It seems Volcanoes can provide lots of history. Mt Hekla comes to mind in SO2 studies. Woods Hole core samples and so many others provide good evidence. There are so many differences between people and humans. AlanIO

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Suffer the children, via Academy lessons

brainwashing-kids

Of all the green/Left groups badgering schoolkids about human-caused global warming, the most determined is the Australian Academy of Science. It pushes its government-funded campaign to Year 9 students via the ‘Big Systems’ unit in its ‘Science by Doing’ course. About 16,000 Australian science teachers – two out of three – have signed on. The science teachers work in 80 per cent of secondary schools. About 160,000 users are registered, including 50,000 newcomers last year.

‘Big Systems’ is a revision of the Academy’s 2013 course. Here’s from the original (tinyurl.com/nwxj76e):

Lesson outcomes: At the end of this activity students will… appreciate the need to lobby at all levels of government to ignite and lead change – even if it is unpopular with the voters.

Ask [15-16 year old] students if they have ever taken action or advocated for a cause. Do they know of anyone who has? Key vocabulary: advocacy, campaign, champion, environmentalist.

If you were concerned about Earth’s sustainability, who would you vote for?

Mining attracts its fair share of controversy. It is not a pretty site! [Cue picture of ugly open cut].Could we do without it?… Would you work for a mining company? In what capacity? [One example –  ‘an environmental geoscientist’].

The Academy wants 30-40 per cent cuts in emissions by 2030 relative to 2000 (much tougher than the federal government’s 2030 Paris target). In 2015, it dumped fossil fuel stocks from its $50m investment portfolio. Bad BHP! Bad Caltex! Bad cars! In 2014 the Academy part-financed its Fenner Conference called Addicted to Growth? How to move to a Steady State Economy in Australia, where eco-nuts advocated a 90 per cent cut to living standards.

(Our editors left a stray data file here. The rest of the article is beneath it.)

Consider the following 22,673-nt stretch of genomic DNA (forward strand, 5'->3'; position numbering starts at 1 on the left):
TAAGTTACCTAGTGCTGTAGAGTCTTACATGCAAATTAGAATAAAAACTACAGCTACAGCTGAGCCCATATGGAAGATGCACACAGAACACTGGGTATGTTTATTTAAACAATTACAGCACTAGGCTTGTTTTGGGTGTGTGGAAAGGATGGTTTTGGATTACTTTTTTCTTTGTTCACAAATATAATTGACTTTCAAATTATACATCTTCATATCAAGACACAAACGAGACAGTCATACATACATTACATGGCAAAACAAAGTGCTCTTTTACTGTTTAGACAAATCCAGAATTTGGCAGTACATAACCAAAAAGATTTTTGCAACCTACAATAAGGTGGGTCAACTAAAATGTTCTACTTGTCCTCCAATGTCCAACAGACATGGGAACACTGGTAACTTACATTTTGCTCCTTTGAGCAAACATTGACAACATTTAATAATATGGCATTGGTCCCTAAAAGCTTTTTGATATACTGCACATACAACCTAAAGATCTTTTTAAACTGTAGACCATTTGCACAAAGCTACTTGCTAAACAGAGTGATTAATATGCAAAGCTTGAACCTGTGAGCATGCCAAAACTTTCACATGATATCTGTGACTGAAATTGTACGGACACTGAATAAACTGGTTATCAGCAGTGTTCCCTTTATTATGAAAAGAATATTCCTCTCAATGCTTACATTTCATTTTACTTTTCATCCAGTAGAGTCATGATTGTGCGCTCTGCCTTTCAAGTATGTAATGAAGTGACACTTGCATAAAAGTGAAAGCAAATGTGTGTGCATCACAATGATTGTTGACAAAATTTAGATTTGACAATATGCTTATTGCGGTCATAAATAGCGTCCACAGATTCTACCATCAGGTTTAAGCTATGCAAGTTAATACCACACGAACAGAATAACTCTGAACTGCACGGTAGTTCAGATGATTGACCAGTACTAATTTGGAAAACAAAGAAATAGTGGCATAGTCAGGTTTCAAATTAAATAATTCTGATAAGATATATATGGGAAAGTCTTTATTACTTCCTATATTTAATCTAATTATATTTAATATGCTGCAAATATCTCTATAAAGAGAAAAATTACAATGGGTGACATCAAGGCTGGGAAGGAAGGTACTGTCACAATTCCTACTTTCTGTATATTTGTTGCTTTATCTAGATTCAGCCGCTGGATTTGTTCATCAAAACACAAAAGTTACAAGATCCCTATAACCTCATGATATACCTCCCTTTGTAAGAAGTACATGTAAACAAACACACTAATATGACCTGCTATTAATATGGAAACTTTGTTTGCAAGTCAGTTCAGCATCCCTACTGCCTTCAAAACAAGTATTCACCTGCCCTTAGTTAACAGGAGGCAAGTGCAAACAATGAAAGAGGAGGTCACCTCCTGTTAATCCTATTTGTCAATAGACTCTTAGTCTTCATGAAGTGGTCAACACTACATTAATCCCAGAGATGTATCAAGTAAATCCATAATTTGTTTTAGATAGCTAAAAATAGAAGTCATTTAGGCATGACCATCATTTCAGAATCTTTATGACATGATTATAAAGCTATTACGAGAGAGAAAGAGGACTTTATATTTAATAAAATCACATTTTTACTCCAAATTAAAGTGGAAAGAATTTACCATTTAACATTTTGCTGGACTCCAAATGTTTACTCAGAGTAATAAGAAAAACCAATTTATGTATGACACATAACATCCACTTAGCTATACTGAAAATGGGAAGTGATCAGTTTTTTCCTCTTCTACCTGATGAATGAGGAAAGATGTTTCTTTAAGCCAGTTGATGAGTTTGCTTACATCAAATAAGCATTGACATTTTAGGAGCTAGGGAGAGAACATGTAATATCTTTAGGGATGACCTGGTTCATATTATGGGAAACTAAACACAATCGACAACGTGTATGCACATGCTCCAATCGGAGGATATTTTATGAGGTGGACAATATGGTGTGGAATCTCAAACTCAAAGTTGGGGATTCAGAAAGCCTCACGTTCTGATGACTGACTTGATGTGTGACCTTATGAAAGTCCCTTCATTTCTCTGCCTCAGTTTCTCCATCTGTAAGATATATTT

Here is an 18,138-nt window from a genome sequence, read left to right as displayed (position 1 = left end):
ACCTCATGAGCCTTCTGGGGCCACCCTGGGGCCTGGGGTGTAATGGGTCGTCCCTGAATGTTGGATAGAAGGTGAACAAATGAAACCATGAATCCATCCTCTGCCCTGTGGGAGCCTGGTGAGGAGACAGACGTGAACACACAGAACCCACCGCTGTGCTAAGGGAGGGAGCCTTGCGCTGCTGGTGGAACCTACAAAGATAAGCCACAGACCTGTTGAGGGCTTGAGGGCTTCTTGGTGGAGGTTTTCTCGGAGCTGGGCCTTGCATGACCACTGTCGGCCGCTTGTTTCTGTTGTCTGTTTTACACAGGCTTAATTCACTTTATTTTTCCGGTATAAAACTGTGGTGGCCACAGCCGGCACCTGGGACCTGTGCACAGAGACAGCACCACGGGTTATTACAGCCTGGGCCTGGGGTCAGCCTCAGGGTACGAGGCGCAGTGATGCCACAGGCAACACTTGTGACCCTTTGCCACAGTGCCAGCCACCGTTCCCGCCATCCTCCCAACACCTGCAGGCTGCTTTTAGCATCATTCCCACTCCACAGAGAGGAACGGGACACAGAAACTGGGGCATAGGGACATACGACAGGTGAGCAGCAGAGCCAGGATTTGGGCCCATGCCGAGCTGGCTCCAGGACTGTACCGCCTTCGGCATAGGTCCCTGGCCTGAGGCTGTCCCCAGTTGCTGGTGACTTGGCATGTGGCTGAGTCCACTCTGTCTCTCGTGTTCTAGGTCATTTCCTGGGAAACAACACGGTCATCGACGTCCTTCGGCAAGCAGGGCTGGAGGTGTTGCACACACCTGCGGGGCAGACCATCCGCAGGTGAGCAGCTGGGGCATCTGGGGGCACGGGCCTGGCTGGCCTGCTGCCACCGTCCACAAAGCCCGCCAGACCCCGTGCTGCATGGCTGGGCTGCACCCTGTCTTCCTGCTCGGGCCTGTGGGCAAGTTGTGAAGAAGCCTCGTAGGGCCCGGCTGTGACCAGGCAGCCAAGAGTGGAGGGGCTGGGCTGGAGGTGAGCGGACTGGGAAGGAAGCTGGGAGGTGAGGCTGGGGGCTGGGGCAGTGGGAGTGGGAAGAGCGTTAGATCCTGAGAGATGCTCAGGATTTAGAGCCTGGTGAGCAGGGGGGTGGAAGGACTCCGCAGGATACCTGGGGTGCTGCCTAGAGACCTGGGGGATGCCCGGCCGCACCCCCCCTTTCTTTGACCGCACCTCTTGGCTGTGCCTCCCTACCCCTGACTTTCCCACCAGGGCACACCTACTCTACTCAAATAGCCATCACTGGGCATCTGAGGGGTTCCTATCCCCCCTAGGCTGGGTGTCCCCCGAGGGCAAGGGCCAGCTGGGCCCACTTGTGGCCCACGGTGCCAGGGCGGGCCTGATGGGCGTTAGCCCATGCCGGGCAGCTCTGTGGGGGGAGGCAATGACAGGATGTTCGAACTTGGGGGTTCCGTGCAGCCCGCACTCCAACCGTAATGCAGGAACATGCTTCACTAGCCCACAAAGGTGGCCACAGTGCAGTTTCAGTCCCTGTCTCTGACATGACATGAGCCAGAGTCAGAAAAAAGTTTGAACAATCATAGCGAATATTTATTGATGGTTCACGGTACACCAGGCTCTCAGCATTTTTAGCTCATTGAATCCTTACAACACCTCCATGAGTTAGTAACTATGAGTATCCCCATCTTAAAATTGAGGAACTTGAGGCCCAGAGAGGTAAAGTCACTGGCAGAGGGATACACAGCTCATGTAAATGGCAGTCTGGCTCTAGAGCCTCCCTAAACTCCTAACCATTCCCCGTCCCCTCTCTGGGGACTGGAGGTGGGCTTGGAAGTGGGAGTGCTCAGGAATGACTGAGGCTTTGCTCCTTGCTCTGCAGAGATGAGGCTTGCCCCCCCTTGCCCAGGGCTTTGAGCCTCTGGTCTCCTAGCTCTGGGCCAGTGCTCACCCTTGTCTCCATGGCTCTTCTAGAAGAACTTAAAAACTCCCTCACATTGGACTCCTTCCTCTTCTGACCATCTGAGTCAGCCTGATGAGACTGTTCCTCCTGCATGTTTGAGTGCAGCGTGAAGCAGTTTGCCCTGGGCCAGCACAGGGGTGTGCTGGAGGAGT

Elements of the Academy’s  original school course remain, such as a ‘Climate Change’ logo comprised of letters of fire and  black smoke, with the letter ‘A’ as a mining excavator and the ‘T’ a construction crane.

The current material on so-called ocean acidification features environmental scientist Dr Sara Arthur, who in 2001 acidified her tank of coral and goldfish and sobbed at the aquarial mayhem: ‘One day as I was adjusting the pH [in the tank] I realised what impact extra CO2 in the environment was going to have on the coral reefs of the world. I cried. I wasn’t told, I worked it out for myself. The horror I felt was unspeakable… If I talk about [climate change] at a dinner party it’s a bit of a clanger. People were happy, until I spoke.’ I bet.

Other course pearls: Scientists let us know all the facts and figures about climate change. They know just how quickly the icebergs are melting, and almost to the day when the Great Barrier Reef will be dead. Such clever prophets!

By clinging to stale material of 2008, the Academy has scored an own goal: Even three or four years ago the scientific community was saying, ‘This is an emergency. We could have an ice-free Arctic by the year 2070, the year 2080.’ In the last few years those predictions have come way, way in towards the present, and now we’re saying maybe 2030, maybe 2020. There’s a group that makes a very strong case that in 2012 or 2013 we’ll have an ice-free Arctic, as soon as that. Sorry, no. In 2013 the Arctic minimum ice extent was 5.1 million square km; in 2017 4.6m square km.

The course features cartoon videos targeting kids with climate tear-jerkers like Little Hermie hermit crab, tragically finding all his shell homes crumbling, cracking, imploding and turning to powder (cue sad music). Hermie ends up naked under a rock and cowering from predators. The voice-over: While his struggle to find a home had an unhappy end, the real future has yet to unfold [sneakily admitting it’s all fantasy].

The revised course turns kids into proselytising pests. Kids create blogs, PowerPoints, plays and graphic novels to present to ‘the general public’, schoolmates, and family. Do your parents and siblings understand climate change? Students should scaffold [eh?] their presentations to suit their target audience. Teachers grade the kids for effectiveness as climate spruikers.

A template shows melting glaciers and ice, with two imperilled polar bears. (Polar bears have actually been stable or increasing since 2005). The planet has arms with a green sign saying ‘Act Now’.